The city known for importing almost all of its produce will now grow 2 million pounds of leafy greens each year inside the world’s largest vertical farm.
As the world begins to turn its back on oil in favour of green energy, the United Arab Emirates must follow suit or risk falling behind.
In 2021, the UAE set out plans to solidify itself as a global hub for sustainable technology and has started making investments to kickstart its green economy.
It is determined to transition to renewable energy, adopt environmentally friendly urban planning, and improve resource efficiency for local water, electricity, and recycling programs.
And although limited supply of water and arable land in Dubai has typically posed challenges for boosting its agricultural sector, things may soon change in light of ECO 1 – the world’s largest vertical farm – located right beside the Dubai airport.
Whether you’re in a restaurant, supermarket, or taking off in an Emirates airplane, 90 percent of the fresh produce you see in the city of Dubai has been imported from Europe or elsewhere.
Seeking to change that, Emirates Flight Catering has partnered with Boston-based company Crop One to build a massive 333,000 square foot facility that houses growing lettuce, arugula, spinach, and mixed greens.
Named ECO-1, the farm uses 95 percent less water than required for growing greens in a field and does not require pesticides or herbicides as a result of its controlled environment.
The lighting, humidity, and nutrients supplied to the produce are all tracked and adjusted by AI within the facility, and despite this tech being quite pricey, the large output of produce – about 2 million pounds per year – will quickly offset the investment.
Are vertical farms the golden ticket to green farming?
Locally grown food typically has a smaller carbon footprint due to less travel from farm to plate, serves to better benefit the local economy and farmers, and also reduces the risk of food spoilage.
But whether vertical farms truly are a more sustainable option will depend on how they are powered, and Emirates Flight Catering has declined to comment on how much energy it takes to run ECO-1.
For now, it looks like the farm’s carbon footprint may not be a huge improvement from imported food, as ECO-1 sources its energy from ‘conventional suppliers’ -– which one can only assume means oil and gas.
Of course, this doesn’t bode so well, as Dubai’s desert climate requires the facility to be air conditioned and constantly monitored by machine learning technology.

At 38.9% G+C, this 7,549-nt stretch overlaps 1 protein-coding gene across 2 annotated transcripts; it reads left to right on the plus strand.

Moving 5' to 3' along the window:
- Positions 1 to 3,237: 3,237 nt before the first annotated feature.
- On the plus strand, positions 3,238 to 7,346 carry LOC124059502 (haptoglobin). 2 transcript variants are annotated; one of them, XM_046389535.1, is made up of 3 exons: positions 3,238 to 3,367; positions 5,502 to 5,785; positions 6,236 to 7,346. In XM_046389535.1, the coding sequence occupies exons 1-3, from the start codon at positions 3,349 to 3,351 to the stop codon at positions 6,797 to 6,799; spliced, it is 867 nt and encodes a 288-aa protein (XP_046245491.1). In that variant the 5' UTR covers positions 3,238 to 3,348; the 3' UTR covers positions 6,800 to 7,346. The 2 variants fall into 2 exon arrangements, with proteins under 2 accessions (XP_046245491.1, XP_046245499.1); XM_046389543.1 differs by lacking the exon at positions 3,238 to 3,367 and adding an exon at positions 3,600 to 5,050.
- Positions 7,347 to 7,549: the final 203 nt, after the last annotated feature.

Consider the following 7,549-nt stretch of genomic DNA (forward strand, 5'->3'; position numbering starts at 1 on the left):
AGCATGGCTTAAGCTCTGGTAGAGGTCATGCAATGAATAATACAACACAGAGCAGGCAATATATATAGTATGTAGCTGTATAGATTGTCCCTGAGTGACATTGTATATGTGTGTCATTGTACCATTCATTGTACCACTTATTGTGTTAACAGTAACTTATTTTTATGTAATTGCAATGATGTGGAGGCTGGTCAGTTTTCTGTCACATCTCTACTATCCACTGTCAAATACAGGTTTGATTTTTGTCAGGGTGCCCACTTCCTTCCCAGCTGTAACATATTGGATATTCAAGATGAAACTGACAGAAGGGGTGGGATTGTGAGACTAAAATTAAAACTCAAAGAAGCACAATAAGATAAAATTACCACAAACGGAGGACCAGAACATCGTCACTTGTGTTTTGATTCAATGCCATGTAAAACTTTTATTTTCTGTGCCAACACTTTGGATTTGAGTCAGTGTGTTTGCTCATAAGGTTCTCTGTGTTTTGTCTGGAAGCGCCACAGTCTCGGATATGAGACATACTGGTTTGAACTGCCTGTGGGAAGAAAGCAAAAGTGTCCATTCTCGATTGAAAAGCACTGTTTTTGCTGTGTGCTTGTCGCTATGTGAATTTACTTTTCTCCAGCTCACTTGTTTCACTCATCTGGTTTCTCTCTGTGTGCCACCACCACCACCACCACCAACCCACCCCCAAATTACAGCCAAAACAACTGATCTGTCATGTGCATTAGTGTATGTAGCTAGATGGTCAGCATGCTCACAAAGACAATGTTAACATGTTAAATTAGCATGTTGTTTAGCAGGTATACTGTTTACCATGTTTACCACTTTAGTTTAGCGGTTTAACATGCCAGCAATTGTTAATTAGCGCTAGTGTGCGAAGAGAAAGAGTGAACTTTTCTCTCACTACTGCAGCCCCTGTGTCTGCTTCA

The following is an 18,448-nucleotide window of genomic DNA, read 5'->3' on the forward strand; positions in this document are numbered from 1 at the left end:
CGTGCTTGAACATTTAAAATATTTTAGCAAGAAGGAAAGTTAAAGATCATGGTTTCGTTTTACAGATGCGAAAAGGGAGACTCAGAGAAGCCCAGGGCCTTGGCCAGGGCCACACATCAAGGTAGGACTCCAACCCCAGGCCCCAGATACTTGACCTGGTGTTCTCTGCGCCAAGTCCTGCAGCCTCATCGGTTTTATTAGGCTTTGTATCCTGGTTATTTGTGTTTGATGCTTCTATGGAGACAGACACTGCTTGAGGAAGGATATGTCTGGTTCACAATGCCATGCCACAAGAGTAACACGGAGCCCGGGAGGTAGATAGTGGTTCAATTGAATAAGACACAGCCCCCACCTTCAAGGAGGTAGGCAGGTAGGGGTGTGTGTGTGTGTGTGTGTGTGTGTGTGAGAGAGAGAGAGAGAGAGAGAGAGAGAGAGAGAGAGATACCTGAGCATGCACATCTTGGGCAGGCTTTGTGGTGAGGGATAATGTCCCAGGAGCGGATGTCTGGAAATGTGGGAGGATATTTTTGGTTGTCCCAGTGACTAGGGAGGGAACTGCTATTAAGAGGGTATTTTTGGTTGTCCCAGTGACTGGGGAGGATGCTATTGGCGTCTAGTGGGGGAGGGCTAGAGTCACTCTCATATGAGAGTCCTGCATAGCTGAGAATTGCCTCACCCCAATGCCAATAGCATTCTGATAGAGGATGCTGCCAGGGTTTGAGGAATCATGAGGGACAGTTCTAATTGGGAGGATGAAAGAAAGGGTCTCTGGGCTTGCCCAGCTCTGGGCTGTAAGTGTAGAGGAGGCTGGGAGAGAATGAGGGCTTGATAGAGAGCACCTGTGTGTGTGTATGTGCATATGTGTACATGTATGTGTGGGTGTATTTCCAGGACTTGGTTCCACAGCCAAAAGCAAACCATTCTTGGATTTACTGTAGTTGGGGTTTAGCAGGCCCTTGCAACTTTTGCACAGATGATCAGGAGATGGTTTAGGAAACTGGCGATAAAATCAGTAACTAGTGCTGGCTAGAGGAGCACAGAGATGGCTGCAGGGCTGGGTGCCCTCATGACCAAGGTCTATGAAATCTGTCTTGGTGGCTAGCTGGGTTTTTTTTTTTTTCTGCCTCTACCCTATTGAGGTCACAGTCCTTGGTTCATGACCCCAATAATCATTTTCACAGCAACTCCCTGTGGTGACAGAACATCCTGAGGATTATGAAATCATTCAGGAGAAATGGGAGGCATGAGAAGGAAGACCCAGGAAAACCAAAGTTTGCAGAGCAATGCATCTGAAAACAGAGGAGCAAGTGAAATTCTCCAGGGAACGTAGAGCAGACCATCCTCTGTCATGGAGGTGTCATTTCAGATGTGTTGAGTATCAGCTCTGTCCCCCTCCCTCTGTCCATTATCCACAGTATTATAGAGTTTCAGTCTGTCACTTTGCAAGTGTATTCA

That said, the company has outlined plans to transition to solar power in the near future.
The silver lining
Thanks to the Green Economy for Sustainable Development plan, we’ll likely hear news of more vertical farms popping up across the UAE in coming years. And chances are, they’ll be built to run on renewables.
Abu Dhabi’s government has already invested $100 million into indoor farming. Part of the funding will support a local research facility focused on improving the methods and technology vertical farming requires.
Dubai itself has taken other steps to reduce its environmental impact, such as investing in electric buses, slashing its single-use plastic bottles through the Dubai Can initiative, and pledging to ban plastic bags by the end of 2024.
The region became wealthy in the 60s after it struck ‘black gold’, giving it a strong hand in the political economy. Now, it will have to adapt its resources and technology to a changing world – one that favours sustainability – to maintain its pole position.
I’m Jessica (She/Her), a writer at Thred. I moved to London to complete a master’s degree in Media and Communications after spending two years working in fashion PR in Amsterdam. Follow me on Twitter, LinkedIn and drop me some ideas/feedback via email.
The Gen Zers have dedicated their lives to mobilising young people into action. I spoke with them about the many facets of taking a stand against social and environmental injustice.
When it comes to the unified fight against our current climate crisis, Jerome Foster and Elijah McKenzie-Jackson are a power couple if ever there was one.
Jerome, whose upbringing in the US acted as the catalyst for...
Established in 1999, International Youth Day occurs every year on August 12. Here’s everything you need to know, including this year’s theme and the rundown on which online webinars to look out for.
Friday August 12 is International Youth Day, an annual event designated by the United Nations to bring attention to cultural and legal issues related to young people such as mental health, the climate crisis, education, safe spaces,...
Architectural innovation will be absolutely vital to help us withstand life in a warmer world. What will future buildings look like and how can we adapt the ones that currently stand?
Cities are nothing without their multi-storey buildings and iconic, shiny, glass skyscrapers.
We’ve become accustomed to gawking at their modern, funky shapes (the Shard and Gherkin come to mind) and hardly hesitate to kink our necks to admire their...
Scientists just recorded the planet’s shortest day since records began. Now they’re considering dropping a second off their atomic clocks to keep them aligned with rotation.
If you’ve been reading my articles this week, then you may have developed something of a sense of dread towards the state of things at present.
That is if you weren’t already being kept awake at night by the bleak reality that climate change is...